Arousal for Women Can Be Enhanced by Cannabis
Long have women known the arousals and pleasures of cannabis and sex, but are we able to prove its pharmacological effects? And does that even matter?
Sexual dysfunction (inability to achieve satisfaction in sexual activity) is more common than one would like for women experiencing menopause or using anti-depressants. While Viagra (sildenafil) has been considered helpful for women, it does not treat all the symptoms involved in female sexual dysfunction. Women deserve better and cannabis could do exactly that.
How Does Cannabis Improve Your Sex Life?
The recreational use of cannabis has long been associated with increased sexual desire and sexual enjoyment in women. Cannabis could potentially treat many of the aspects of sexual dysfunction that other mainstream therapies, like sildenafil or cognitive therapy, cannot. To date there are very few scientific or clinical studies on the use of cannabis to treat sexual dysfunction in women, however, there is a small body of data that suggests it has good potential.
The bulk of the data surrounding the effect of cannabis on the sexual arousal of women is based on questionnaires and self-reporting, collected over the past several decades from recreational users. The responses to these questionnaires converge on several points: low doses of cannabis and short-term usage promote aspects of female sexuality, such as enhanced sexual desire, enjoyment, and satisfaction. An increased perception of intimacy with a partner was also reported. High doses of cannabis or chronic usage appear to have a negative effect on sexuality.
The main component of cannabis, delta-9-tetrahydrocannabinol (THC), has been investigated in animal studies to uncover the mechanism responsible for its effect on female sexuality. It is thought to work mainly through the cannabinoid receptor CB1, and not as a hormone analog.
In several animal studies, THC activating the CB1 receptor was able to increase the sexual receptivity of animals by working together with hormones. The THC signaling pathway appeared to intersect with those of dopamine and progesterone. However, there are also a small number of animal studies that found the opposite to be true, that inhibiting the CB1 receptor could facilitate sexual receptivity. While mechanisms don’t always translate perfectly from animal models to humans, it is clear that more research is needed to discover the true mechanism of THC’s effect on sexuality.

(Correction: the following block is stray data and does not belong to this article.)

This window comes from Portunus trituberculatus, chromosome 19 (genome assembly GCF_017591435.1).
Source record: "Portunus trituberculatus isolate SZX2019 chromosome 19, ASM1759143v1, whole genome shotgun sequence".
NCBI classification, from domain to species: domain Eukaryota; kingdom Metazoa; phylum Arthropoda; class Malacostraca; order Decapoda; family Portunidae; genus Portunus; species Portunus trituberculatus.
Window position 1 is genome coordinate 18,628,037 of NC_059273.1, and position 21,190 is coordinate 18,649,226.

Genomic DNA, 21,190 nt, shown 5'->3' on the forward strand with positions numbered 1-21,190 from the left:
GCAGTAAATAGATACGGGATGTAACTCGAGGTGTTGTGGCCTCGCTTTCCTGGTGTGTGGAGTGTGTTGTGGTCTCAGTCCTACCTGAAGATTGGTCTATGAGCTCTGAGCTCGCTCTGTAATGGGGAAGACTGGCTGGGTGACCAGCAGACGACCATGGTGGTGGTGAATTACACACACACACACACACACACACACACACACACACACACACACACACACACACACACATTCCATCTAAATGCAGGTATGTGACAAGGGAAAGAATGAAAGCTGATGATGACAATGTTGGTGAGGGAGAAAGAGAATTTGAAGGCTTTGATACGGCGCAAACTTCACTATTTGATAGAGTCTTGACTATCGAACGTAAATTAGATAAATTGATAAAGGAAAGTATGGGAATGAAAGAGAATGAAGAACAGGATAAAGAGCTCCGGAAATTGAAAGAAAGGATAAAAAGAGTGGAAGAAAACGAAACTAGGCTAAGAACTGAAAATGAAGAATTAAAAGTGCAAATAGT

Can Women Achieve Better Orgasms with Cannabis?
Sadly, very little work has been done with human subjects. There is a case study from 2004 of one woman who took dronabinol (a drug made of synthetic THC) to successfully treat her sexual dysfunction caused by the medications she was taking for her bipolar disorder. Obviously, a study on one person, while providing hope, does not provide conclusive evidence that would be required for approval of THC to treat sexual dysfunction.
Another small study found that the endocannabinoid 2-arachidonoylglycerol (2-AG) decreased in the blood following arousal. While this demonstrates that the endocannabinoid system plays a role in human female sexual arousal, the scientists were expecting to see an increase in endocannabinoids. They hypothesize that this may indicate a negative effect on sexual functioning, although there have not been any follow-up studies to confirm this.
Meanwhile in Real Life…
Anecdotal reports praise the power of cannabis to help women relax, let go of body image issues, and stay present in the moments of foreplay. All of these factors are hinderances to sexual satisfaction. In addition. cannabis can make you more sensitive to touch in all regions of the body. We don’t have to have successful reports from the pharmacological perspective in order to know that it works.
Whatever the mechanism, it is possible that cannabis could be effective at combating the lack of desire or sexual dissatisfaction that occur in women with sexual dysfunction. However, a more focused research effort will be needed to provide the data necessary to make this a more mainstream treatment.